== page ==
Christopher Chance has been shot, stabbed, beaten and blown up halfway to hell, but those injuries are small potatoes for the work-for-hire security expert when compared to the idea of putting a dear friend's life in jeopardy. When Chance is barely able to diffuse such a situation with only seconds to spare, the man is forced to take a good long look in the mirror and assess his image - and when he doesn't like what he sees, he decides to go into hiding and put the gun back in its holster for good, no ifs ands or buts.
Funny what a few billion dollars can change.
Naturally, "Human Target" would be a very different show if leading man Mark Valley wasn't spending almost every episode out on the field guns a-blazing, cracking wise and flirting with the girl-of-the-week - and all it took to restore his character's status as one of TV's great action heroes was an offer he can't refuse from sultry billionaire Ilsa Pucci (Indira Varma), who successfully attempted to lure him back into the spy game in last night's second season premiere episode, appropriately titled "Ilsa Pucci."
"He comes into contact with Ilsa - well, she actually comes into contact with him," Valley told CBR News during a visit to the "Human Target" set in Vancouver. Ilsa's husband went curiously absent some months ago, and she's spent every waking moment ever since trying to locate and hire the mercenary to solve his disappearance. Normally, the fact that Chance has gone into self-imposed exile would pose a problem for most potential clients - but Ilsa Pucci is decidedly not like most people.
"She finds out where he's been hiding out and talks him into coming back to take this one case," said Valley. "She ends up making him an offer that he really can't refuse with her resources."
Pucci's resources extend far beyond this one case, as Chance's handling of the philanthropist's assignment inspires her to make a deeper investment in the ex-assassin's business. Valley said that Ilsa's new position at the forefront of Chance's agency would certainly add a fresh coat of paint to several different aspects of the show - "We're staying in San Francisco and keeping the same loft, but it's getting a nice refab," for instance - and one change that he could personally testify to is the way that the show introduces new cases and clients.
"I think we'll start seeing some new cases. We might not necessarily be seeing the standard setup where the client comes in, Winston comes down and tells them the spiel, I lean against the pillar and say my thing," he said. "We're probably going to, at least in the first two episodes, we'll see some more unconventional introductions into these cases and clients."
There's also some potential for some serious conflict between Chance and his new boss. "We've been saving it and stewing it," said Valley. "I think it's always going to be there in any dynamic where you have several people making decisions, and how it really takes shape will depend to a large extent on the writers and how they set it up, and how we shoot it. I think in the future I've been told there's going to be more conflict between Chance and Ilsa - Chance is going to want to do this and do that, and she might say no, or she might want them to do this and that. We'll see. I think we're going to see the full flora of Chance's reactions from passive aggression to active aggression."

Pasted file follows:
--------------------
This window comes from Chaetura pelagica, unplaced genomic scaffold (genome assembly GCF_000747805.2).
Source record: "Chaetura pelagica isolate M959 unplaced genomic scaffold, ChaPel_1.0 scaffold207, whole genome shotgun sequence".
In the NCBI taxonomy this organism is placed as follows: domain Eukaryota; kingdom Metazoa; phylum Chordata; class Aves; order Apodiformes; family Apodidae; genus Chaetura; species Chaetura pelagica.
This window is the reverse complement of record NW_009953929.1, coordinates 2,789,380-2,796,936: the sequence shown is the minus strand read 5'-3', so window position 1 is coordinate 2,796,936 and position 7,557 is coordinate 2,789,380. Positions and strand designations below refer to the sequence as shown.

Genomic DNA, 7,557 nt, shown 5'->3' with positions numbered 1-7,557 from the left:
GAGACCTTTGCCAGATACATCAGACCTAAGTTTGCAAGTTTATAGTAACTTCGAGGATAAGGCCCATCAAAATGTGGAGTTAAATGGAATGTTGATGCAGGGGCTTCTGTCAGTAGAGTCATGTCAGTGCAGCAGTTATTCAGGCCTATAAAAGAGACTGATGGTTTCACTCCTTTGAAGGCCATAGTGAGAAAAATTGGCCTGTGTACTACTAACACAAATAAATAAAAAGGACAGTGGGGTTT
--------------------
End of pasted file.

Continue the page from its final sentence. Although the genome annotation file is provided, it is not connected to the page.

But Pucci isn't the only newcomer on "Human Target," as the second season premiere also saw the arrival of Ames (Janet Montgomery), a young thief with a whole lot to learn. "She's this young hustler," described Valley, "and Chance and Guerrero kind of give her a chance to come along, because they see a little bit of themselves in her. They also realize that, well, she makes mistakes and so forth, but she's got the potential."
Indeed, potential is the key word when it comes to season two of the hit action series, as Valley echoed his co-stars Chi McBride and Jackie Earle Haley in praising the arrival of new cast members. "From an actor's standpoint, it makes things a lot more, not necessarily easier, but you get a lot more for your dollar out of these relationships that are kind of continuing," he said. "It's a bit easier for an actor to get to build on a relationship than actually having someone new come in and remind you of someone from your past, and not really knowing who that is. It's much more interesting to kind of play out all of these different issues with more people. I've always felt that the more I can do, the more I can show who he is or what kind of mood he's in, by that same token, I'd say that the more people that are involved, the more opportunities there are to show who these people are and how they react."
"There's a lot to do, but I think as well, we're laying down the foundation for a wider potential of story opportunities to happen in the future," he continued. "What I think we're going to end up having is an environment that's going to be fertile ground for more stories, but there will be a little bit of a story going on within the team, as opposed to who's the client and what's the relationship with them. There will be a little bit more in-house drama."
The second season of "Human Target" airs Wednesday nights at 8/7 PM central on Fox.